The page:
You might note that an occasional stuffed animal is tossed upon the stage or handed to Stevie. This was a tradition, and probably still is, for her and for many Fleetwood Mac concert-goers. She took these stuffed toys, as well as others she purchased herself, and personally distributed them to kids who were undergoing medical treatment in children's hospitals.

Two thoughts:

(1) Anyone can quietly make a positive difference in the world without disrupting the lives of others or shouting, "Look at me." Someone should advise politicians of this fact.

(2) And, the type of music an individual prefers -- whether it be classical, jazz, country, rock and roll, gospel, Broadway and show tunes, pop, Christian, blues or whatever -- tells you absolutely nothing about the inner nature of that individual.

Life can be fascinating when it is read between the lines.




Go Your Own Way

Loving you
Isn't the right thing to do
How can I ever change things
That I feel

If I could
Maybe I’d give you my world
How can I
When you won't take it from me

You can go your own way
Go your own way
You can call it
Another lonely day
You can go your own way
Go your own way

Tell me why
Everything turned around
Packing up
Shacking up is all you wanna' do

If I could
Baby I'd give you my world
Open up
Everything’s waiting for you

You can go your own way
Go your own way
You can call it
Another lonely day
You can go your own way
Go your own way

3 comments:

Magdalena said...

Suuuper! This is my favourite post of Fram the Wolf. I think he chose Poland, because it is the best country on earth, ok, maybe Italy can be the same, and America, of course :-) Do not forget to check personally if he was correct in his writing :-)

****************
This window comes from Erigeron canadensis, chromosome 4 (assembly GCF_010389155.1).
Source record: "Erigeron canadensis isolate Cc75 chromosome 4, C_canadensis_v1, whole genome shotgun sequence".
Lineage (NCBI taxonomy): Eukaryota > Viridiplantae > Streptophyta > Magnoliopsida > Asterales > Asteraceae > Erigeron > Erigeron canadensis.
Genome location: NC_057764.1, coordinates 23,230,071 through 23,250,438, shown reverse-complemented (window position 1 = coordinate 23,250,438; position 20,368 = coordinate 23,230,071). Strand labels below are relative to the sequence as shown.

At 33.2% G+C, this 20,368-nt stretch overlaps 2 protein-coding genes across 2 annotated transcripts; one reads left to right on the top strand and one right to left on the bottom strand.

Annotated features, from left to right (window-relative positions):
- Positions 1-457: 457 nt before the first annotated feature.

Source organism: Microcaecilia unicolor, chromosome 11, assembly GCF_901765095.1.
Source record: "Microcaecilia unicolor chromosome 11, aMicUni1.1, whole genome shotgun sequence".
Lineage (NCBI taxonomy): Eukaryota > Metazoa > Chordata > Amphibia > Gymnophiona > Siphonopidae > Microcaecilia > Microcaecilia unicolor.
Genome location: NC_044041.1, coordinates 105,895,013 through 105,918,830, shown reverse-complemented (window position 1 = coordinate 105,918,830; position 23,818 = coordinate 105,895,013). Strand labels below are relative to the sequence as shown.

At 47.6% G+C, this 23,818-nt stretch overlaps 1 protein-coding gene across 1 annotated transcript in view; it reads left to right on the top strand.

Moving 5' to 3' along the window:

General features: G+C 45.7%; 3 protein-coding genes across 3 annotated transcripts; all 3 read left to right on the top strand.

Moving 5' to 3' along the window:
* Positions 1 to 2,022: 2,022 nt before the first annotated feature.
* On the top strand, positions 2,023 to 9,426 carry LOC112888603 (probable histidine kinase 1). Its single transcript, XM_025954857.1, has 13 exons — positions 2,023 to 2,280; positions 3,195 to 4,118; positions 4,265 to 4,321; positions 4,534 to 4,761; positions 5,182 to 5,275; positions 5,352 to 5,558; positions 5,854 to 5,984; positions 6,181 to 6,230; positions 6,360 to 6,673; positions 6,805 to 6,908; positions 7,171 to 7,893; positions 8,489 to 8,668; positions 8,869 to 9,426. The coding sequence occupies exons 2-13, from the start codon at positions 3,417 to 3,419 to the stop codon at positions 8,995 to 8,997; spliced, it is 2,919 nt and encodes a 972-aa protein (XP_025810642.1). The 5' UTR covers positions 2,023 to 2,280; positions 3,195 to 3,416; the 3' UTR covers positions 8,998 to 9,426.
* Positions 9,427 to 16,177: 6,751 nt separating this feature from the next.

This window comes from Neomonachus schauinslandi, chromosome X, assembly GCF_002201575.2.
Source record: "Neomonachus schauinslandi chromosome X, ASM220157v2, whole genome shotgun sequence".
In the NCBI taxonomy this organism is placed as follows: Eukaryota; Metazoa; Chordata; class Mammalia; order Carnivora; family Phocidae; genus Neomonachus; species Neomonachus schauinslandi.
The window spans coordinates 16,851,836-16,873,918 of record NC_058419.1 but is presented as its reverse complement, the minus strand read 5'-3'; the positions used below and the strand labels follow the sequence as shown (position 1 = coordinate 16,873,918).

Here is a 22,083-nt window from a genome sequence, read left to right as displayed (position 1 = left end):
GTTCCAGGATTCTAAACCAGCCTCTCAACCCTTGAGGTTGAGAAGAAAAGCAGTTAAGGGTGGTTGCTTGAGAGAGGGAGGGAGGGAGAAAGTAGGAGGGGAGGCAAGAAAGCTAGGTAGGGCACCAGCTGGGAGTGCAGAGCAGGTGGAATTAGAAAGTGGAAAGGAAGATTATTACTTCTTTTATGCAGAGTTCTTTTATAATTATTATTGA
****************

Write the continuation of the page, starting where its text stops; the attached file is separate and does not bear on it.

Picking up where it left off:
It was great time to me blogging with you, and I hope we will meet this way again, one day.

Bye, bye.

ps. You've got very nice Marine jacket :-)

Fram Actual said...

Yes, Polish girl, who has replaced Stevie Nicks as the most beautiful woman in the world. You might very well be correct.

Yes, I will personally verify James Michener knew what he was talking about in all regards.

Yes, your visits to me have been enjoyed and appreciated, and your own blog has been one of great beauty, particularly in art and music and philosophical wisdom, and I am genuinely saddened to see it depart. But, that will happen to all; it is a matter of time only. And, yes, one day.

Yes, it is beneficial not only to read between the lines, but to look here, there and everywhere in a photograph. At times, the background is the most revealing. Semper Fidelis, Marine girl.

A Cuban In London said...

I second that last thought. If I was to show people my playlist for tonight's reading round (when I usually read online copies of newspapers around the world) they could not possibly pigeonhole into a any category. Nor would I want to.

Greetings from London.

PS: On the eighth day came the guitar? Oh, yes, keep rocking on, mate.

Something special ....